How to convince the other half about RV's?

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Ian

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The current thread about Ladies encouraging other ladies to drive their RV's gives me great encouragement that enjoying an RV is a shared pursuit that is equally available to either partner.

SWMBO (She Who Must Be Obeyed) wont even look at pictures of RVs on the web. Nope. Not a speck of interest. Her idea of a holiday is driving from one motel to another. She has repeated to me many times, "If I go on a holiday I don't want to touch the stove, change a sheet, handle any laundry detergent. If I have to do any of those things then I can do them just as easily at home and sleep in my own bed at no extra cost."

1. I bet this line isn't all that new to a number of you here. How did you convince your significant other to come out and hit the road with you?

2. For the ladies out there. Are the above chores the same thing when travelling in your RV as doing them at home? What makes it different for you? If you were a reluctant convert to RV'ing, what helped make up your mind to give it a try?

Heck, even if all I succeed at is getting her to look at a picture of nice RV that will be a big step and maybe the rest will follow along later. I can hope and dream for the RV, it isn't too much more of a stretch to hope she might grow to like the idea too.
 

Tom

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Threaten to buy a tent and she'll change her mind in a hurry.

If I go on a holiday I don't want to touch the stove

Park at WalMart and Cracker Barrel; Most WMs have Macdonalds and Cracker Barrel serves OK food. Other restaurant chains might permit you to park in their lot if you ask.
 

Gary RV_Wizard

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2. For the ladies out there. Are the above chores the same thing when travelling in your RV as doing them at home? What makes it different for you? If you were a reluctant convert to RV'ing, what helped make up your mind to give it a try?

I'm no lady, but I do some cooking and help with the cleaning & such and in my opinion routine household chores are a bit more difficult in an RV, mostly since galley workspace & storage are typically less than enjoyed in a fixed site home. Ditto for laundry facilities and various other things. That's the downside. And if you are talking about occasional short trips rather than several weeks or more, then the burden of stocking the RV for a trip (and unpacking later) is an additional chore that typically falls heavily on the ladies.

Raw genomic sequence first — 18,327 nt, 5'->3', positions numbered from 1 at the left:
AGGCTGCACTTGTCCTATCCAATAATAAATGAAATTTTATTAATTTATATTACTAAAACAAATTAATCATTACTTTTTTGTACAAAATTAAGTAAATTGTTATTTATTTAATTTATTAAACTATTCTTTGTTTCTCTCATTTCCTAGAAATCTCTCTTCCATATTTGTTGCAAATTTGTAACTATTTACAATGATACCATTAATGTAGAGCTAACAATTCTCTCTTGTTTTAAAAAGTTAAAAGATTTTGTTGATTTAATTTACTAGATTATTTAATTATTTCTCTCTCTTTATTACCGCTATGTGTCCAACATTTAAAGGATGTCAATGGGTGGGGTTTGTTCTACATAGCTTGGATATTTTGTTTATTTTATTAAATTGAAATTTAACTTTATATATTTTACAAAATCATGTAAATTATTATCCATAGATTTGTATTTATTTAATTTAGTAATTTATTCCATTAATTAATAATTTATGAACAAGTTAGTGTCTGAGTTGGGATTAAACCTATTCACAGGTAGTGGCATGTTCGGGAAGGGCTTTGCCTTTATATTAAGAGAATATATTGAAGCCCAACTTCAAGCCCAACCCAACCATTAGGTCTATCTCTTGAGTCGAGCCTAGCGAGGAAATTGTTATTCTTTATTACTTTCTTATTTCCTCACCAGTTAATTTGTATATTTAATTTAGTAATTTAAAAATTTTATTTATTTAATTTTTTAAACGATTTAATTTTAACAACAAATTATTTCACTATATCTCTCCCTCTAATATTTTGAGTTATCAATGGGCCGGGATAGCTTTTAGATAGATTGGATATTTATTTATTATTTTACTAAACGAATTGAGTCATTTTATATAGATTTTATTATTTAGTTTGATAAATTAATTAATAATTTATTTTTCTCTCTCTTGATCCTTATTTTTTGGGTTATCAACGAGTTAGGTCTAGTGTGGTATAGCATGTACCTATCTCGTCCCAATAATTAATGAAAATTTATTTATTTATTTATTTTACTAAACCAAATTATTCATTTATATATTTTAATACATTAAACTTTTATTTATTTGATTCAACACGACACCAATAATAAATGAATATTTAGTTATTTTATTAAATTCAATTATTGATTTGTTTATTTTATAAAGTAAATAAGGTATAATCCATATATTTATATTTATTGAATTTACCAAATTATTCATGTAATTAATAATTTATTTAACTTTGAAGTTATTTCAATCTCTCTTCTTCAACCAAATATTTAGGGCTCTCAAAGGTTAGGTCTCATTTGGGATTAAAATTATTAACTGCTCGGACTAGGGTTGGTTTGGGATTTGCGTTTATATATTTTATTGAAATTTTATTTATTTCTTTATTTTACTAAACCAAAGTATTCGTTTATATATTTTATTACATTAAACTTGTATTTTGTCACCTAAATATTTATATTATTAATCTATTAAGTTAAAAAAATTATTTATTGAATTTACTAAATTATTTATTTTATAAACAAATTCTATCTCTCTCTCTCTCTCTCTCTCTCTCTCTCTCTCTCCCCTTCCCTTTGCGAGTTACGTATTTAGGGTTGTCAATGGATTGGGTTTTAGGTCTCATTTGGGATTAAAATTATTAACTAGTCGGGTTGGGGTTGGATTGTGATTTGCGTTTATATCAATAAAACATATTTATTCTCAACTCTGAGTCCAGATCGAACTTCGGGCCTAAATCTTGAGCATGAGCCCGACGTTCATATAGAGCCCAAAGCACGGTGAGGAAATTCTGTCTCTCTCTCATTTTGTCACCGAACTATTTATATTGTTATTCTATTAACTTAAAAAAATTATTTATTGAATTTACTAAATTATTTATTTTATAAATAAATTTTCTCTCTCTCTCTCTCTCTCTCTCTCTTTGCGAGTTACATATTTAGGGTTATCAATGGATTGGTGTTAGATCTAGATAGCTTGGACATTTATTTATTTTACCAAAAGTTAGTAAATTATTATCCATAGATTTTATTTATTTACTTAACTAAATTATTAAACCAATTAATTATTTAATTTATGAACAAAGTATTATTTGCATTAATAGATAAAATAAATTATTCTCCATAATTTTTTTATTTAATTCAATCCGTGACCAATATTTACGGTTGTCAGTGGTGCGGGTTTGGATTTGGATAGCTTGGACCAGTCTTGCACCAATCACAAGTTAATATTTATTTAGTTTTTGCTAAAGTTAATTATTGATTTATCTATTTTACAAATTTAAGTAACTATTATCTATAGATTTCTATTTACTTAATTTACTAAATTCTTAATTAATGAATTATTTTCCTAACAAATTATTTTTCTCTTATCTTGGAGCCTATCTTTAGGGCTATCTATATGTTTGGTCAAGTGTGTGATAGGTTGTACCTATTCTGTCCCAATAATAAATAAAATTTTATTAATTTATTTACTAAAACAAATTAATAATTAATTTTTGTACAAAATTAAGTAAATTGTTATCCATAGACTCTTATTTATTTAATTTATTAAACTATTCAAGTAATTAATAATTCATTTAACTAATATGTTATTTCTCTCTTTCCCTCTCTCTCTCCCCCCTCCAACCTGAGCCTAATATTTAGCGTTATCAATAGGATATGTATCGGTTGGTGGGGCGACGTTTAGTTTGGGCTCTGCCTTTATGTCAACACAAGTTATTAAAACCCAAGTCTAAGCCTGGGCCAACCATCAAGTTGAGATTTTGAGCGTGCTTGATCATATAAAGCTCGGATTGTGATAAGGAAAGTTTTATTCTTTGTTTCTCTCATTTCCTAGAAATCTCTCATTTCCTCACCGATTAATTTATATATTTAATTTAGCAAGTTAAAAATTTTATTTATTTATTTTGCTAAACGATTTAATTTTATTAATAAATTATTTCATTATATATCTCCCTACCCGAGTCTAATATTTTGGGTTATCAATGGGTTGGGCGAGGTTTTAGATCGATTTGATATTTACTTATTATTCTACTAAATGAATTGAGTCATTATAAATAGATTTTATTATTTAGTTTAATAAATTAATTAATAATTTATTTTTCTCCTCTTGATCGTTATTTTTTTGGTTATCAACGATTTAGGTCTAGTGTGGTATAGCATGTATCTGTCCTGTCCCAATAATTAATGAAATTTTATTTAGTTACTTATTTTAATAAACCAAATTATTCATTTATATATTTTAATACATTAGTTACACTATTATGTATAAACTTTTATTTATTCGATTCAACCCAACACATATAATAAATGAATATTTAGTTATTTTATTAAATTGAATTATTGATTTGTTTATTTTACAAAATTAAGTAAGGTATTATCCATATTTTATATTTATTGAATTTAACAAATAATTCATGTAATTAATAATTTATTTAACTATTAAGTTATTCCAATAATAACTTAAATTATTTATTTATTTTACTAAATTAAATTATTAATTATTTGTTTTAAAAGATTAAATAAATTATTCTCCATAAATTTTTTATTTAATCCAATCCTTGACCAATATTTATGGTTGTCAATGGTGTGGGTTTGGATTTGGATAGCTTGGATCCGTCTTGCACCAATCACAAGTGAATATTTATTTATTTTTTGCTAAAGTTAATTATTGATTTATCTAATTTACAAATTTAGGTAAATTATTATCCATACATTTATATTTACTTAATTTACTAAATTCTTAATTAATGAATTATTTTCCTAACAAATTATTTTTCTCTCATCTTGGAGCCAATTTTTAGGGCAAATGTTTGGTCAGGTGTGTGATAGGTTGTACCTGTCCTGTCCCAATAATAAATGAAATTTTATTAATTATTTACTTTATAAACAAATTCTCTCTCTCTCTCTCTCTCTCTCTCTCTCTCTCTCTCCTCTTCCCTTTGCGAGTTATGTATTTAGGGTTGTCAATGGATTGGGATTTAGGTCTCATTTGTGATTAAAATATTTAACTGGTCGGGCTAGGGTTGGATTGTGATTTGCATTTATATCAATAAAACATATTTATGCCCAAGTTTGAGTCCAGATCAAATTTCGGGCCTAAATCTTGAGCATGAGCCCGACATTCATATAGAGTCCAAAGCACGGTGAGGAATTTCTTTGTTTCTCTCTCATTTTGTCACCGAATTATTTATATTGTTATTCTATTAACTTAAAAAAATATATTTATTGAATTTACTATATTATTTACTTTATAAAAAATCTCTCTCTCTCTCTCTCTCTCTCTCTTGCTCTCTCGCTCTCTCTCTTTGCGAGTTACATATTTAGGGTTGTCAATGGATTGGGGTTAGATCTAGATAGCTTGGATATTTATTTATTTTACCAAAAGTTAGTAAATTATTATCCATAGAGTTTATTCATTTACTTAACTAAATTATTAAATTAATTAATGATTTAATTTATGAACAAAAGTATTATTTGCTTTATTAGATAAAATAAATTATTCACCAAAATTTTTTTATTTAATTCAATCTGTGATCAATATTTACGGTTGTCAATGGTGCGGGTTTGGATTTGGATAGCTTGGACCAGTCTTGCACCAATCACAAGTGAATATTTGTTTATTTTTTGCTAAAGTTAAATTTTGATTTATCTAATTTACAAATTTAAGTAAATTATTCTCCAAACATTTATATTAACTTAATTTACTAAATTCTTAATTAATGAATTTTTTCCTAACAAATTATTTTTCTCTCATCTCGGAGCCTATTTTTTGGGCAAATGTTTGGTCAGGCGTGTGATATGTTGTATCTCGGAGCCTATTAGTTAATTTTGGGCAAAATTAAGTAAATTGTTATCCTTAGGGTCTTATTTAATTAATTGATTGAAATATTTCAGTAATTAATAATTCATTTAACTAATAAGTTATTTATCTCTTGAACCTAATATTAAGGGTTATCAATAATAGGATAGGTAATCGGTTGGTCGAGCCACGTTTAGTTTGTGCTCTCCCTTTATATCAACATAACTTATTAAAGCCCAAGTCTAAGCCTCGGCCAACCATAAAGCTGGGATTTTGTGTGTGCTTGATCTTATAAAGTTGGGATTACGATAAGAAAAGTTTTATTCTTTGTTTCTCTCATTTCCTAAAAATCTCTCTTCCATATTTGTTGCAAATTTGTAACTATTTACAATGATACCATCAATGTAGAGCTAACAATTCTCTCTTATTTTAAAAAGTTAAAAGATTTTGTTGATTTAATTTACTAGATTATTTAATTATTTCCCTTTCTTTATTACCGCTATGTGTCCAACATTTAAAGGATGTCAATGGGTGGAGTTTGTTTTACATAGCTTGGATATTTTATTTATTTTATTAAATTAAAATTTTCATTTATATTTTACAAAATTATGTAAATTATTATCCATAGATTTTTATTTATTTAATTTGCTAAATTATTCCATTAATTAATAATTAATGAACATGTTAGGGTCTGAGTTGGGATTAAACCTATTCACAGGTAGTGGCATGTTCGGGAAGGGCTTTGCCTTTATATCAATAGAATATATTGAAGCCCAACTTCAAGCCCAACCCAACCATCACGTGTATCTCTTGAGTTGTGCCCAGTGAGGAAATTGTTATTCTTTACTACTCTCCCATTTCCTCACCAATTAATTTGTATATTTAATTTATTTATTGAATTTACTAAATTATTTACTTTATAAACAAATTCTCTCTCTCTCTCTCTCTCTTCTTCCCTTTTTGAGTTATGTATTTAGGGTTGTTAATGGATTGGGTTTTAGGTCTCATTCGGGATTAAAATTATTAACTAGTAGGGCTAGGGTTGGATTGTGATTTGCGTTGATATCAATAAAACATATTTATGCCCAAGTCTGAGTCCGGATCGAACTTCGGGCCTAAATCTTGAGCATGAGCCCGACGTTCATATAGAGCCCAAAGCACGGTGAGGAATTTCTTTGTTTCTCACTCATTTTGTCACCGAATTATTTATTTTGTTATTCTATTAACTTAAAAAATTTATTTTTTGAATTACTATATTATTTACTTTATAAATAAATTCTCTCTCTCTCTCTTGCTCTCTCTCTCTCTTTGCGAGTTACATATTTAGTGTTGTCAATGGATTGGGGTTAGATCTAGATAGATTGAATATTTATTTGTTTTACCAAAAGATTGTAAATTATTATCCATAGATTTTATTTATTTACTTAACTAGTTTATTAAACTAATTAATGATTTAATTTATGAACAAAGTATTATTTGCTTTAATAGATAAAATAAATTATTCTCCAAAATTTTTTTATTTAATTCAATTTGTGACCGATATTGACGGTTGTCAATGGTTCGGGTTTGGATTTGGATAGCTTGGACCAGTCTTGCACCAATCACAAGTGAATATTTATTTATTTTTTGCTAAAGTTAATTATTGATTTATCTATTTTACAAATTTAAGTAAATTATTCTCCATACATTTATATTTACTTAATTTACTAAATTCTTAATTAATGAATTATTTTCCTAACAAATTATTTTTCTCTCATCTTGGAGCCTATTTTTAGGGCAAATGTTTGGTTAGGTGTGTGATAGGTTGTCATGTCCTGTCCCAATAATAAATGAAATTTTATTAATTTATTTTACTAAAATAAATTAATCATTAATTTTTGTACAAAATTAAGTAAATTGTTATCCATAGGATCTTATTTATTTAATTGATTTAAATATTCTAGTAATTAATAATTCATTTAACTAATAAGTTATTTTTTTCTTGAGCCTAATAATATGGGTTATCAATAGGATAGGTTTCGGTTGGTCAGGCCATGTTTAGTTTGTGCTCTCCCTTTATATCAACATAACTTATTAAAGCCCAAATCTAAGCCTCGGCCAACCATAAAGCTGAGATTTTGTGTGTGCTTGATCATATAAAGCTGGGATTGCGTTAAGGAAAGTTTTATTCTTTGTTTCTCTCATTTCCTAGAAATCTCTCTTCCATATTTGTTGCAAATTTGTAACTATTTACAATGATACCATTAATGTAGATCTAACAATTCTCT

The upside is subjective:  First of all you have to like to travel and "see the world". From there, the positives are things like traveling with your own closet instead of a suitcase, awakening in your own bed, sipping your morning coffee without having to go out to a coffee shop, etc. Some people may prefer preparing their own meals too, though there may be as many who like to "make reservations" for dinner.

On longer trips, staying in hotels and motels can get pretty old, though if you spend the equivalent of the monthly payments on a large RV you can use some pretty upscale places. Changing motels every few days can be a chore too, though if your vacation is spent mostly in  one or two places, the moving in/out of rooms is minimized.

I think the onus is on the guys to make sure the ladies are not bogged down in a sea of household chores in the RV and have as much opportunity for fun as anyone else. If she likes to dine out, take her out. If a laundromat visit is needed, go with her and help, even if it's just moral support. And make an extra effort to not leave behind a trail or dirty dishes and clothes, as some guys do unconciously.  It takes cooperation for two to live in a small space.
 

Tom

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Very good points Gary.

I spent a career living out of a suitcase and have no desire to continue that in retirement. When Chris started travelling internationally with her prior job she told me "I now understand what you've been going through all these years".

I help out with on-board chores, although all too often I'll realize I haven't been entirely doing my share. But Chris is quick to let folks know "Tom does dishes".

If a laundromat visit is needed, go with her and help, even if it's just moral support.

We rarely use a laundomat but, when Chris made a recent rare visit to one, I went along for moral support. It was very much appreciated. Hope I don't get to alone next time though.
 

John From Detroit

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Well, There are differences between a RV and a Hotel when traveling, I'll list a few